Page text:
A glimpse into the classroom of Elise Hopkins
When early years educators speak of the field in a comprehensive context, it is impossible to ignore the trends and accomplishments of settings in the global south. New Zealand, a gem in Oceania, gently leads the way with their quiet insistence to connect, support and develop the family unit.
New Zealand’s Ministry of Education includes an Early Childhood Education Department guided and protected by national legislation. In the last 20 years, the country has developed Te Whairiki which is a framework for supporting children’s early learning within a sociocultural context, emphasising the learning partnership between teachers, parents, children and family. (Curriculum and Learning, 2015) Licensing and regulatory requirements guide the classroom practice and administration of early childhood settings. This is not unusual; many countries have regulations. New Zealand’s regulations stand out because they focus on the relational aspects within the entire centre. So it’s no surprise that creative, attuned environments emerge out from such a strong foundation. One such setting is 4Kids & Whanau Centre. Here’s a bit about the centre:
We believe our role goesfar beyond caring for and nurturing children, we endeavor to help children reach their fullest potential while in our centre. We aspire to empower children by encouraging independence, confidence and a love of learning through play.
7:30 a.m. to 5:30 p.m
Three months until school age
Integrated Christian values within a Reggio Emilia approach
Two classrooms – Pipi Whanau (3 months – 2.5 years)
Paua Whanau (2.5 years – 5 years)
A not-for-profit community centre affiliated with Glenfield Baptist Church
As in many countries, New Zealand posts inspection reports on the public website of the Education Review Office. I was impressed by two paragraphs in the report:
The centre’s focus is on supporting families in the local community, and partnering with whanau to provide care and education for children in a positive Christian environment. Whanau appreciate the inclusive, welcoming and homely atmosphere in the centre. The centre’s philosophy , environment and programmes are also strongly influenced by the Reggio Emilia approach to teaching and learning. Teachers’ regular reflections on their practice and on learning outcomes for children clearly relate to these curriculum priorities.
Children enjoy ready access to a wide selection of resources in beautifully presented play areas that feature natural and creative materials and prompt independent exploration. Adults respond to and support children’s play ideas and foster literacy and numeracy learning, particularly in the context of investigation projects. Teachers could now make their responsiveness to individual children ‘s interests more visible in programme planning and the environment. (Smith, 2015)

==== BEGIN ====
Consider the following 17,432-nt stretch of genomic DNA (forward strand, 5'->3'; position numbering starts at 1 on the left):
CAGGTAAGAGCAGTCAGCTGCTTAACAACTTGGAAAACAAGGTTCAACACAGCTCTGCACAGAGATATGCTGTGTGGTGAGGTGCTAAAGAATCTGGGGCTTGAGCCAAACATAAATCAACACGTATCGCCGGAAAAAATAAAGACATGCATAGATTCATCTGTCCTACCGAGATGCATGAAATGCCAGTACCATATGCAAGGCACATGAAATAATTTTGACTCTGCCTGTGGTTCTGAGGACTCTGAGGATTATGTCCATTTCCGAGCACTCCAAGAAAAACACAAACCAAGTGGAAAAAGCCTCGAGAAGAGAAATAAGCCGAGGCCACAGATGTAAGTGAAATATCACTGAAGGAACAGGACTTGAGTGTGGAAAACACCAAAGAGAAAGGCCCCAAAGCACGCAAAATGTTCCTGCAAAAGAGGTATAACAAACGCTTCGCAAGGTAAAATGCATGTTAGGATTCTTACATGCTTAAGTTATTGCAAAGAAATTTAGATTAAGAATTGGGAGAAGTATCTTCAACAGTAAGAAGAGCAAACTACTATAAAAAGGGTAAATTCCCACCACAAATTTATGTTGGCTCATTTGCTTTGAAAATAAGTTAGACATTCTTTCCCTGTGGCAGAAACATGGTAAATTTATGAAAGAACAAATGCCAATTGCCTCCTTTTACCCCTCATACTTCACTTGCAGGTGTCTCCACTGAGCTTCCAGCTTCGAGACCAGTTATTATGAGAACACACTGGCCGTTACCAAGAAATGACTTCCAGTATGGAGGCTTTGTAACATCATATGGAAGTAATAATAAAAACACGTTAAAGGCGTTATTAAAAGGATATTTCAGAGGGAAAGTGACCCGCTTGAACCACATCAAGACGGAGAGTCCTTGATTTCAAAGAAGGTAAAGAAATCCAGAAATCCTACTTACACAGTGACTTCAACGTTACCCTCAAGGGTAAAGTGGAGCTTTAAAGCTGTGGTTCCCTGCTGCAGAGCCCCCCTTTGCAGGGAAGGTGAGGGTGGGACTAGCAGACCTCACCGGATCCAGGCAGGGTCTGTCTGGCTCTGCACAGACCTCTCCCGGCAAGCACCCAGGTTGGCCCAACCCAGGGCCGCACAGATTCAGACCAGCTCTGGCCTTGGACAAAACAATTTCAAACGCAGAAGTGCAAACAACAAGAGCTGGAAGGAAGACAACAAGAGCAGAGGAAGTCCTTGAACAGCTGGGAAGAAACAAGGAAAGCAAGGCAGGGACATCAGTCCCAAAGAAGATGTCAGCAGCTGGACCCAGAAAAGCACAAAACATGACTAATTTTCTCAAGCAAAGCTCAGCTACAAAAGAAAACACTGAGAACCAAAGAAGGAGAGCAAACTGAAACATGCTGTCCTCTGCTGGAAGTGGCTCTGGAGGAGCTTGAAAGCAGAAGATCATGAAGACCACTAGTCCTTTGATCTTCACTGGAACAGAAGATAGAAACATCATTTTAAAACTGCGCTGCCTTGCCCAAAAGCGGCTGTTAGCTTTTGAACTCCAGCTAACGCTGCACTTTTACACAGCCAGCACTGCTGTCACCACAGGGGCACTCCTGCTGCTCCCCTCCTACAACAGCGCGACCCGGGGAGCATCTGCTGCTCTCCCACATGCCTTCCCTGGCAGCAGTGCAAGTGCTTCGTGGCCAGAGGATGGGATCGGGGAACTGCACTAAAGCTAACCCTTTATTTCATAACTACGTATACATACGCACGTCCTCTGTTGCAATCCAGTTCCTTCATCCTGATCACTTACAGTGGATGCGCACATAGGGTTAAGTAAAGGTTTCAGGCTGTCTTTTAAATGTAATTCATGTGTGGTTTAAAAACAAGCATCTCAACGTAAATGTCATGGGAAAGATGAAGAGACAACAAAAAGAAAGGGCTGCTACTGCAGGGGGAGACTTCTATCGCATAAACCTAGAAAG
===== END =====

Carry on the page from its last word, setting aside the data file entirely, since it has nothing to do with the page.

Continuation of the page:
One evidence of the reflection of the teachers is the blog, Kiwi Teacher, authored by Elise Hopkins, a teacher at 4Kids and Whanau Centre (http://kiwiteacherblog.blogspot.com /). Elise also shared her reflections on a Facebook page, linked to her blog (https://www.facebook.com /kiwiteacherblog). Elise posts with clarity and winsomeness, capturing the happenings at the centre as an observer, as a supporter of a child’s inquiry, but always as a provocateur. The words provoke and provocation appear regularly in her posts which speaks of the role of the teacher to inspire curiosity and exploration.
Her philosophy of teaching comes through in the details of the environment she creates for the children. With her generous permission, we share these photos, with captions by Elise.
I have only recently moved in to this room and alongside my team we have spent the last few months organising and rearranging our classroom. In a few weeks it seemed our class had evolved from being dominantly a toddler room to an infant and toddler room as a few of the older children moved through to the preschool two very young infants started. We really needed to rethink the space to accommodate pretty much all ages and stages from 3 months – 2.5 years. At the moment we have very young infants, crawlers and toddlers. It can be a challenge to create an environment that can provoke and inspire all these different children but we have given it a good go and it will continue to evolve!